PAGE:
And so it is with performing a song at an open mic or concert – clean up that stuff that is keeping the audience from “seeing” you clearly.

Is your instrument in tune? Even if you tuned it last week, tune it again. (People actually say “Well, I tuned it last week.” That’s crazy.) If you use a capo, make sure it is seated properly and not making your strings buzz. Failure to do either of these things is like purposely hobbling your horse before running a race. Why would you do that?

Be prepared, look as confident as you can (I know it’s hard), and do your best. Be aware of where your mic is, and sing into it. If you have to look down at your music stand, then place the mic where you can both sing into it, and see your music.

Make a mistake? If you think everyone heard it, then apologizing and drawing attention to it only makes it more noticeable. Better yet – if you make a mistake – keep going and pretend no one noticed it. Your clever recovery will make a good impression on everyone and soon, their attention will move on the rest of your song.

When you’re finished with your song, let that last note receive its due credit. Don’t run off the stage while people are still clapping for you. (Sure, you may want to run and hide, but a few more seconds only feels like an eternity. Take a bow and soak in the love.) 

Playing and performing is hard enough. Even when it isn’t obvious what the problem may be, the audience feels something isn’t quite right, so make sure you aren’t accidentally making it harder on yourself.

Do you have thoughts on this idea? Have you noticed little things you could have “fixed” before performing? When watching someone else play – do you “see” things you think they might have done better?

Remember – this isn’t about judging, or shaming yourself or others – it’s about learning and improving.

 

Iron out that wrinkle – a way to practice.

May 4, 2017

Let’s imagine you are getting ready for an important meeting, and you need your suit or dress needs pressing.

You pull it out of the closet, lay it down on the ironing board and begin. You do all the easy parts first, and then notice a significant wrinkle.

Question: Do you take the time to iron out that wrinkle, or work around it and pretend no one will notice?

If you want to look good, you would be wise to spend a bit of time ironing out that specific wrinkle before moving on the the rest of the garment. It’s not going to go away by itself.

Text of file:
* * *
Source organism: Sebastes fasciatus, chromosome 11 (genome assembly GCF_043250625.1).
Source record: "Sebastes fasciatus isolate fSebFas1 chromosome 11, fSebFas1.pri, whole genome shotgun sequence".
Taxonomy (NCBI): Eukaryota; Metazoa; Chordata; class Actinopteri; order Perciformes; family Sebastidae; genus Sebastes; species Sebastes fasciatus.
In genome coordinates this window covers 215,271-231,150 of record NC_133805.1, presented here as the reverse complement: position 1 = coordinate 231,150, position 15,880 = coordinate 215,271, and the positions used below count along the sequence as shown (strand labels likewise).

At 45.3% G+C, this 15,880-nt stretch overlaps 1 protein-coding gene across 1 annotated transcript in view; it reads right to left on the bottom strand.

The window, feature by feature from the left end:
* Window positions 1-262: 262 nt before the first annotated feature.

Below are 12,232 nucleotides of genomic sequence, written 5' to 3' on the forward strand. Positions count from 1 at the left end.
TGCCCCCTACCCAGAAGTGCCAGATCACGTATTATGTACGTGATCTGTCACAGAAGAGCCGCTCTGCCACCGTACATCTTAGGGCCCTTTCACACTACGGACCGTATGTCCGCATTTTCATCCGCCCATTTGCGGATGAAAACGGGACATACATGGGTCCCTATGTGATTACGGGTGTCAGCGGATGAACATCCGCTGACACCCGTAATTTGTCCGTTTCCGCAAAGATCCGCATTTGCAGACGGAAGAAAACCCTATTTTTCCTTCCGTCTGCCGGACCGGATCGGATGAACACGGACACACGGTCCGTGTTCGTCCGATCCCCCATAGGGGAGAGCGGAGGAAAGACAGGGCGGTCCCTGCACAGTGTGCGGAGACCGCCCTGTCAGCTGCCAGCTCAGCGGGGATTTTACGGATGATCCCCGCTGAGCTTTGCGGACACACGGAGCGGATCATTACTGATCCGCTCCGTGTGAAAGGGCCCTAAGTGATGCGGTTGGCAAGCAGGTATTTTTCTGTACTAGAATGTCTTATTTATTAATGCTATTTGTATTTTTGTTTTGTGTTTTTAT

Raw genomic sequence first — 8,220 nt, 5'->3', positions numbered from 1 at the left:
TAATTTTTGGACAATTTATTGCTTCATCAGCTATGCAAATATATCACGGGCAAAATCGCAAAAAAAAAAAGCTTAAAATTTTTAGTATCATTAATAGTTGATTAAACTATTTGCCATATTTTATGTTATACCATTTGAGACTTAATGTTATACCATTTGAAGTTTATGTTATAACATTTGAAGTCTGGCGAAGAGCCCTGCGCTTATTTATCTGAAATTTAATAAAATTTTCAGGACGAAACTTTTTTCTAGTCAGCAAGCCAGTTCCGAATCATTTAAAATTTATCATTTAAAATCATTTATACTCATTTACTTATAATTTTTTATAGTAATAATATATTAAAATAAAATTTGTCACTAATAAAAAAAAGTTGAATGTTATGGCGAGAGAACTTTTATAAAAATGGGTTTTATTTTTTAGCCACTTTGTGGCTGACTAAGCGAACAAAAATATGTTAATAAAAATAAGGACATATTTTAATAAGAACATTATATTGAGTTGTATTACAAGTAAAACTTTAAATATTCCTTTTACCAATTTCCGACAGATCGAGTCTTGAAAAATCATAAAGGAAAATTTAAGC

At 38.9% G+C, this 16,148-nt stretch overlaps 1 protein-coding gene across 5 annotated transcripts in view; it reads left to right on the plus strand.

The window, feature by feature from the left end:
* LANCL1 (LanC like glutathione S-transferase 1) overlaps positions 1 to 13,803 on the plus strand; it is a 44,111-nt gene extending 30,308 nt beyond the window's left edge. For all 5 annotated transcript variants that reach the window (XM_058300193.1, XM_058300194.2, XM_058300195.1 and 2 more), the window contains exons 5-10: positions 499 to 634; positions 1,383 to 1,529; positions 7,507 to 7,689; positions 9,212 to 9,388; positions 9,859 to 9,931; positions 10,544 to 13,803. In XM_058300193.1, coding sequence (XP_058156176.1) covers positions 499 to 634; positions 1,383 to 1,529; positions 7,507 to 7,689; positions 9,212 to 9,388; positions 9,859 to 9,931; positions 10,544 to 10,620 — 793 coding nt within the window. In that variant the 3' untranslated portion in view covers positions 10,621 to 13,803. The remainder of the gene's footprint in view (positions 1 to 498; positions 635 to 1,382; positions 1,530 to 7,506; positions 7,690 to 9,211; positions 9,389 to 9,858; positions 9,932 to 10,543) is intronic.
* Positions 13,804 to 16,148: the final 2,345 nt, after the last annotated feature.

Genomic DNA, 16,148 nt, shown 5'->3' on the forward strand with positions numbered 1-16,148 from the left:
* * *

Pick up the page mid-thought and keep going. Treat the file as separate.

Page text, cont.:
So why do I so often notice, that many uke (and guitar) players practice songs by starting and going full throttle until they hit a rough spot, then chuckling about how “that is a hard chord”, then moving on, pretending that the problem will fix itself somehow?

If you really want to learn and get better – you’d be wise to stop at the “wrinkle” in the song, and work on it. Iron it out. Forget the rest of the song for the time being and work just on the problem area, over and over, until you’ve smoothed it out and you no longer notice any difficulty.

Then, go back and practice the whole song again, and glide right through that former rough spot, making your entire song sound as wonderful as it should.

 

How often do I need to tune my instrument?

February 16, 2017

For those of you who don’t know this, I am the editor and publisher of a Ukulele Newsletter, serving mostly the California Bay Area, but with subscribers all over the world. In this newsletter I have created an advice column called, “Dear Uke Guru,” and there I answer questions sent in from my subscribers. Here is another question I think you might find helpful, depending on your level of musicianship:

 

Dear Uke Guru, 

I just bought a ukulele. How often do I need to use that tuner?

Signed, 
Pitchey Mi

Dear Pitchey,
To sound good, an instrument needs to be in tune all the time. Because there are many factors that affect the tuning of your strings, including temperature and the accidental “bumping” of your tuners, your instrument can stray from its proper tuning easily and often. The Uke Guru suggests that you certainly tune it before you play it – every time. Sometimes it won’t need it, and sometimes it will.

The Uke Guru hears students say sometimes, that they had just tuned it the day before, so “it should be good,” not realizing that they had to put their instrument in its case, put it in the hot (or cold) car, bump it around on the road, take it out of the case into a new environment, and start playing it again. Take the time to check your tuning.
This doesn’t mean that your instrument doesn’t stay in tune – it just means that it may not always be in tune. We make such efforts to learn and play better – why start out with a self-inflicted handicap?

The Uke Guru hopes this helped.

Signed,

The Uke Guru

 

(You can sign up for the Ukelist Newsletter by going to: www.ukelist.com and using the “sign-up” form.)